By Mark E. Smith
An individual I helped out along the way with his mobility was gracious in sending me a signed print of his artwork. It hangs wonderfully behind me in my office, intentionally placed so that those meeting with me at my desk can look above my head and see the framed print.
What makes the print intriguing is that it’s Humpty Dumpty in a wheelchair – and it contradicts the outcome of the nursery rhyme :
Humpty Dumpty sat on a wall,
Humpty Dumpty had a great fall.
All the king’s horses and all the king’s men,
Couldn’t put Humpty together again.
No, in the piece hung on my wall, Humpty is, in fact, whole. He’s just sitting in a wheelchair.
I see the wonderfully whimsical piece of art on my office wall as a simile for so many of our lives – that is, once thought missing pieces, but now whole. Yet, it raises the question of how did Humpty go from shattered to whole again?
Have you ever felt like the original Humpty, where based on events in your life, you were shattered, resulting in a space you had a yearning to fill? For a lot of us – I’m raising my hand! – these voids or the yearning to feel complete often come from the darkest places, trauma in our lives. We’ve been metaphorically pushed off of a wall in life – abuse, abandonment, loss, injury – and while we can pick ourselves up, there’s often that one piece missing, isn’t there?
And, damn, we can do some completely counter-intuitive, self-destructive behaviors in trying to fill that void, trying to create wholeness. If you get to the pathology of any self-medicating behavior – substance abuse, co-dependent relationships, obsessive-compulsiveness – they’re all rooted in trying to fill that void, that missing piece. However, voids are just that – empty space – and no matter how much vodka we drink or sex we have or clothes we buy, the void can never be filled. The voids in our lives are bottomless.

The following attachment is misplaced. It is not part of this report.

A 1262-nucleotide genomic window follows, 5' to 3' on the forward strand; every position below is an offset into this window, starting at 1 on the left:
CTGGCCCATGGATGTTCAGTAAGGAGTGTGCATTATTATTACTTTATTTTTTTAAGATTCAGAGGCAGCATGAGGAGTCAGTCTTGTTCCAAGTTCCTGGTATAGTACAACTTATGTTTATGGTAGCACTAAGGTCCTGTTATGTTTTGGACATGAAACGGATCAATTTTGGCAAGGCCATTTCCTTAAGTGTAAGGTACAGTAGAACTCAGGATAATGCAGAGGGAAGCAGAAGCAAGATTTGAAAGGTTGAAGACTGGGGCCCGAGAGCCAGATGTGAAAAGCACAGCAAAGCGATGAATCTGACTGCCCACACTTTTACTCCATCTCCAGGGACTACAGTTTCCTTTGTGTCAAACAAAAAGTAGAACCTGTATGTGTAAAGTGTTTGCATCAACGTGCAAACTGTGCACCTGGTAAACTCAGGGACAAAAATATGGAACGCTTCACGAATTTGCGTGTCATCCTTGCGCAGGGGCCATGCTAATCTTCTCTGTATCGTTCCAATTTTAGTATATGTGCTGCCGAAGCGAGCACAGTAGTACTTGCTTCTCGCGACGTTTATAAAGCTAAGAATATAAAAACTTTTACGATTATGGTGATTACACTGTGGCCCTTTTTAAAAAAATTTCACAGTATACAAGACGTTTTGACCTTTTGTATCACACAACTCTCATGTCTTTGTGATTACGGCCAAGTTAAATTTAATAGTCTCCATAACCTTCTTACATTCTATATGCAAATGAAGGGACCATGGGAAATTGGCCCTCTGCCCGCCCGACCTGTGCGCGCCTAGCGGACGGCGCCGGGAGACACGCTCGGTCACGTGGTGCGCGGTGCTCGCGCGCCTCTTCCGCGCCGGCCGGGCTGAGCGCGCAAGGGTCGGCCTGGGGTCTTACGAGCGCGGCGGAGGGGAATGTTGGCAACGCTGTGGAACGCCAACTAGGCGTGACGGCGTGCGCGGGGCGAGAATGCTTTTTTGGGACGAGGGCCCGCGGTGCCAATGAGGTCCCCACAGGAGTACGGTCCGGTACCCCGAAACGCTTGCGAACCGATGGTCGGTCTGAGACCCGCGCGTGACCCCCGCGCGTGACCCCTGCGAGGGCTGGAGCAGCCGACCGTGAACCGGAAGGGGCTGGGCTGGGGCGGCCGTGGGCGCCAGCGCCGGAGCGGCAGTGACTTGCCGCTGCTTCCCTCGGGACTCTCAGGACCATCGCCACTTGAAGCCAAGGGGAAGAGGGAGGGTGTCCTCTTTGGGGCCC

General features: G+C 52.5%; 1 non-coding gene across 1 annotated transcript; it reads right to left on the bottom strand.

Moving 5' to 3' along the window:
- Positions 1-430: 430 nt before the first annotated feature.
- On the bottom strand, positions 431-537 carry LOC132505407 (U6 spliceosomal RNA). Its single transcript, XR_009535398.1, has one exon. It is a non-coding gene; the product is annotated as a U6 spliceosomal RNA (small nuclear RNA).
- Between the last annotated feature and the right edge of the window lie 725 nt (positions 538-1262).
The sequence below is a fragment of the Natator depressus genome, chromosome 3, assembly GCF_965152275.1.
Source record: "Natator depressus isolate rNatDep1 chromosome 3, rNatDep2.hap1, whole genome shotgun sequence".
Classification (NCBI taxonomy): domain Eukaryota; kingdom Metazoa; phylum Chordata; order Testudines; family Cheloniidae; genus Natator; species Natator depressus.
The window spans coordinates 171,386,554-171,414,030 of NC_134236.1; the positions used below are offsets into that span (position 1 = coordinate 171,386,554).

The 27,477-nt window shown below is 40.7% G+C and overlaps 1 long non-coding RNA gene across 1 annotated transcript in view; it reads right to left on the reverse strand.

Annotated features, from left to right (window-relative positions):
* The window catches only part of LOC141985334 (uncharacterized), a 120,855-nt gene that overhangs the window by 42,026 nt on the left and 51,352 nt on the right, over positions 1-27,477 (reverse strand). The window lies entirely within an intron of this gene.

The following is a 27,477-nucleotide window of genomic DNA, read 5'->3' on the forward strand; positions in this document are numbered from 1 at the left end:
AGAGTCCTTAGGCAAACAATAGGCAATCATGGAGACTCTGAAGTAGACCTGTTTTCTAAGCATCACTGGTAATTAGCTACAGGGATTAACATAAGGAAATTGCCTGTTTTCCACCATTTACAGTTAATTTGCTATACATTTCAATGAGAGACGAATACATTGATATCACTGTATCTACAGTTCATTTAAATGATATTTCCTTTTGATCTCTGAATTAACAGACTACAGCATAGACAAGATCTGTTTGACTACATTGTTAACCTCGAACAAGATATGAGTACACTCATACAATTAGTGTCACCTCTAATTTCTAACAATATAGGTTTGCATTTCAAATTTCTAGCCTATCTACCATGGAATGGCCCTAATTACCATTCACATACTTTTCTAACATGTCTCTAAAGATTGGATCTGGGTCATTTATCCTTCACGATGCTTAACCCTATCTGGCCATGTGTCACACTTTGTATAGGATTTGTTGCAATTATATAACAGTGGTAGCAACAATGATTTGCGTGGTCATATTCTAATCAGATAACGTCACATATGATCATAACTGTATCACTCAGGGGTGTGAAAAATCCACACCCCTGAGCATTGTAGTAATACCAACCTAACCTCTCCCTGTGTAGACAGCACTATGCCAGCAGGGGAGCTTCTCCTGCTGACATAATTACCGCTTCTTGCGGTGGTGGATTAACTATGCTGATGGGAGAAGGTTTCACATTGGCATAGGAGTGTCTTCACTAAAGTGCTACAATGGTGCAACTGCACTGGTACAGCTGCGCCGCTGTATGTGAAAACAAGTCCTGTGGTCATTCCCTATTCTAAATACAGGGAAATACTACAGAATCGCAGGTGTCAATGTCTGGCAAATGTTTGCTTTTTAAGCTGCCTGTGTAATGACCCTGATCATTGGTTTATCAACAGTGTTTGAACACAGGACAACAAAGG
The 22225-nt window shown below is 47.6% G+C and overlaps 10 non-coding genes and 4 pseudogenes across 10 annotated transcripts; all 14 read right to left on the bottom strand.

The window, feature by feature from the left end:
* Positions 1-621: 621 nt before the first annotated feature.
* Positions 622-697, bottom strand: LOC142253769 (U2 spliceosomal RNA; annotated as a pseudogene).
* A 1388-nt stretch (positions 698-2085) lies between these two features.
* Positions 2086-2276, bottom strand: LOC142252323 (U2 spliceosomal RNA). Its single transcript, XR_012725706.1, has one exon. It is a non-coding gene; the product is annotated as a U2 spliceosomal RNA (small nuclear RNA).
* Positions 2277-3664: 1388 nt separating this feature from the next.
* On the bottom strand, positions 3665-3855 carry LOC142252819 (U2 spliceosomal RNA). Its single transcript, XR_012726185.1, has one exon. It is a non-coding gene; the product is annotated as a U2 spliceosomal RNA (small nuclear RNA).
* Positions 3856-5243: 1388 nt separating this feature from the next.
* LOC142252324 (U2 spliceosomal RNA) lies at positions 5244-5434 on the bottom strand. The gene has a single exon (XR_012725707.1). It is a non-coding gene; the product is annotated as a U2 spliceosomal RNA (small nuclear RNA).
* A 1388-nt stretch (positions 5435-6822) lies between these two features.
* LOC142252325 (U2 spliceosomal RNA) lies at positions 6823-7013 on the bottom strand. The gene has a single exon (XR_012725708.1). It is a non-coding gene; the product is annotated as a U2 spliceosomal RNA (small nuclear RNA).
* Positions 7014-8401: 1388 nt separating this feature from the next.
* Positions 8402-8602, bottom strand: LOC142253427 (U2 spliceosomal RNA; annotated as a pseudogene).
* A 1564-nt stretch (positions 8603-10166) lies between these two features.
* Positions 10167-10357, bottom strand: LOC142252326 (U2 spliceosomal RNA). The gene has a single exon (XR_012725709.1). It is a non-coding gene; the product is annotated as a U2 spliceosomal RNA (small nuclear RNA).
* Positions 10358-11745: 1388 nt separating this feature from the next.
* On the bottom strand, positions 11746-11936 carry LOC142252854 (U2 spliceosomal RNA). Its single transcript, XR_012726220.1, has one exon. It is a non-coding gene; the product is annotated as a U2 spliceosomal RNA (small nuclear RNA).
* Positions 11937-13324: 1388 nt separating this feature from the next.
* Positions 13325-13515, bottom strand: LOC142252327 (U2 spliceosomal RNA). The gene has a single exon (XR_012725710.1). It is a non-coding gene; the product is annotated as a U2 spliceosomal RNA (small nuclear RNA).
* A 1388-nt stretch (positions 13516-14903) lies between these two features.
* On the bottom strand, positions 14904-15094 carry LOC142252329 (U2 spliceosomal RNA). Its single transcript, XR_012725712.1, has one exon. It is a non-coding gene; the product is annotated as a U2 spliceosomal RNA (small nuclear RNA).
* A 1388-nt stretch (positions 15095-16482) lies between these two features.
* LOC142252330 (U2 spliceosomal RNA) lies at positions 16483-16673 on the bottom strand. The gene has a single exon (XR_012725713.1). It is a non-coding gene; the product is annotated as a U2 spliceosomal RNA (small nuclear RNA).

Yet, there’s an absolute solution. See, while voids within us can never be filled – pour whatever you want into them, but they can never be filled! – they can ultimately be healed. There’s a monumental difference between filling and closing a void. Filling a void sustains it, but closing a void – read that, healing – makes us whole again. And, when we’re whole, there’s nothing to chase, no need to self-medicate, just security in who we are. Wholeness is the ultimate in self.
I could give you a whole list of causes of voids within me, ones that haunted me in my 20s and 30s. Yes, I did some stupid stuff trying to fill the voids, but it wasn’t until I strove to heal them that the angst I felt slowly turned into serenity and esteem. For a lot of us, I’ve learned that healing comes from breaking patterns, ones that may have been set into motion by circumstances beyond our control. Humpty may have fallen off of the wall, but he didn’t need to sit on it again! For me, being a truly present father healed the void of not having my father in my life. For me, getting an education and building a career healed the void of living in poverty at times as a child. For me, not being a drinker healed the void of having an alcoholic mother. And, for me, taking pride in who I am helped me heal the void of not feeling as enough when I was growing up with cerebral palsy.
What I’ve learned is that the human heart isn’t a shell. Yes, it can be shattered and left with voids, but it also has the amazing capacity to heal. Let us not strive to fill those voids – we know that does more harm than good – but let us be self-aware and give ourselves the time and space to heal, to close our voids for good. It is then that we know true contentment because rather than forever needing, we’re finally whole in just being.